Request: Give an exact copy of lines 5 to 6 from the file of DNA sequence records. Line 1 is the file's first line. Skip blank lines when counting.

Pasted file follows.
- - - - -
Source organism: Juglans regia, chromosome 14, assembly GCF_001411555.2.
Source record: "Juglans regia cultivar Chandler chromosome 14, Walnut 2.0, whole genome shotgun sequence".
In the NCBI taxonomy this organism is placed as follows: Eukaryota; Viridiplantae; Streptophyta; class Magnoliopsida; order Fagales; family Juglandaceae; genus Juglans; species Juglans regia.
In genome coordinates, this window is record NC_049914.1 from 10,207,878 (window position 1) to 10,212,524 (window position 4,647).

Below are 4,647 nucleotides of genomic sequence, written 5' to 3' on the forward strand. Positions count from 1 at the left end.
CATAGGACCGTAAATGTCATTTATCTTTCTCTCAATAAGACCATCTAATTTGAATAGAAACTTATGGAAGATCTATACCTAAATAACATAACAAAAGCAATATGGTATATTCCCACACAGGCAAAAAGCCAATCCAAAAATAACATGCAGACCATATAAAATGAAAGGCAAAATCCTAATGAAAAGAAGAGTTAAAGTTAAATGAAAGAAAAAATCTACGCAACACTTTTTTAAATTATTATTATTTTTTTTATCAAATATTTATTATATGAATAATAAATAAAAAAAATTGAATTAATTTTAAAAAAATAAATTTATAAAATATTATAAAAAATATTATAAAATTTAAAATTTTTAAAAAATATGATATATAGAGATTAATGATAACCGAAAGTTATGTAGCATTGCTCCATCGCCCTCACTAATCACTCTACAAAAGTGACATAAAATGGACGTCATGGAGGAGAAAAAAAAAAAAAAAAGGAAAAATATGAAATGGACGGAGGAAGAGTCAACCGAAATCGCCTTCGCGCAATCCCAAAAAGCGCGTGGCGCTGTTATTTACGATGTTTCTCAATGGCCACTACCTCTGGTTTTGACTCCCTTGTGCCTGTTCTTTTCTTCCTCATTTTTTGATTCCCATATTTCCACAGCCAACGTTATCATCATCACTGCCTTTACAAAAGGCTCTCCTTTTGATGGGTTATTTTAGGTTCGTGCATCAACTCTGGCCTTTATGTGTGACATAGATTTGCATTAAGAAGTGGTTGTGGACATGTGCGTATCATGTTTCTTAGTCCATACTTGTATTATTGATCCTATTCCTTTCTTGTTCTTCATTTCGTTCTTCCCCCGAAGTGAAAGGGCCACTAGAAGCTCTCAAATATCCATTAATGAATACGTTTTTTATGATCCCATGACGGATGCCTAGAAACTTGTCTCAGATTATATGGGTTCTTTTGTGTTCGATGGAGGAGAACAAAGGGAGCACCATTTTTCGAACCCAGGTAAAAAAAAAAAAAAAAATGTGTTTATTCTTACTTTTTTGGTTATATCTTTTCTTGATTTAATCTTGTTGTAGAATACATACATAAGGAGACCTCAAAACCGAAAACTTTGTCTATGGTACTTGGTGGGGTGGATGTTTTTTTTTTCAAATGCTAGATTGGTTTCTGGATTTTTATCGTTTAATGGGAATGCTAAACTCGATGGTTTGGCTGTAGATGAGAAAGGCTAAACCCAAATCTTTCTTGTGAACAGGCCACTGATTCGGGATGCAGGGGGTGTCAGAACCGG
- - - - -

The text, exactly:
Below are 4,647 nucleotides of genomic sequence, written 5' to 3' on the forward strand. Positions count from 1 at the left end.
CATAGGACCGTAAATGTCATTTATCTTTCTCTCAATAAGACCATCTAATTTGAATAGAAACTTATGGAAGATCTATACCTAAATAACATAACAAAAGCAATATGGTATATTCCCACACAGGCAAAAAGCCAATCCAAAAATAACATGCAGACCATATAAAATGAAAGGCAAAATCCTAATGAAAAGAAGAGTTAAAGTTAAATGAAAGAAAAAATCTACGCAACACTTTTTTAAATTATTATTATTTTTTTTATCAAATATTTATTATATGAATAATAAATAAAAAAAATTGAATTAATTTTAAAAAAATAAATTTATAAAATATTATAAAAAATATTATAAAATTTAAAATTTTTAAAAAATATGATATATAGAGATTAATGATAACCGAAAGTTATGTAGCATTGCTCCATCGCCCTCACTAATCACTCTACAAAAGTGACATAAAATGGACGTCATGGAGGAGAAAAAAAAAAAAAAAAGGAAAAATATGAAATGGACGGAGGAAGAGTCAACCGAAATCGCCTTCGCGCAATCCCAAAAAGCGCGTGGCGCTGTTATTTACGATGTTTCTCAATGGCCACTACCTCTGGTTTTGACTCCCTTGTGCCTGTTCTTTTCTTCCTCATTTTTTGATTCCCATATTTCCACAGCCAACGTTATCATCATCACTGCCTTTACAAAAGGCTCTCCTTTTGATGGGTTATTTTAGGTTCGTGCATCAACTCTGGCCTTTATGTGTGACATAGATTTGCATTAAGAAGTGGTTGTGGACATGTGCGTATCATGTTTCTTAGTCCATACTTGTATTATTGATCCTATTCCTTTCTTGTTCTTCATTTCGTTCTTCCCCCGAAGTGAAAGGGCCACTAGAAGCTCTCAAATATCCATTAATGAATACGTTTTTTATGATCCCATGACGGATGCCTAGAAACTTGTCTCAGATTATATGGGTTCTTTTGTGTTCGATGGAGGAGAACAAAGGGAGCACCATTTTTCGAACCCAGGTAAAAAAAAAAAAAAAAATGTGTTTATTCTTACTTTTTTGGTTATATCTTTTCTTGATTTAATCTTGTTGTAGAATACATACATAAGGAGACCTCAAAACCGAAAACTTTGTCTATGGTACTTGGTGGGGTGGATGTTTTTTTTTTCAAATGCTAGATTGGTTTCTGGATTTTTATCGTTTAATGGGAATGCTAAACTCGATGGTTTGGCTGTAGATGAGAAAGGCTAAACCCAAATCTTTCTTGTGAACAGGCCACTGATTCGGGATGCAGGGGGTGTCAGAACCGG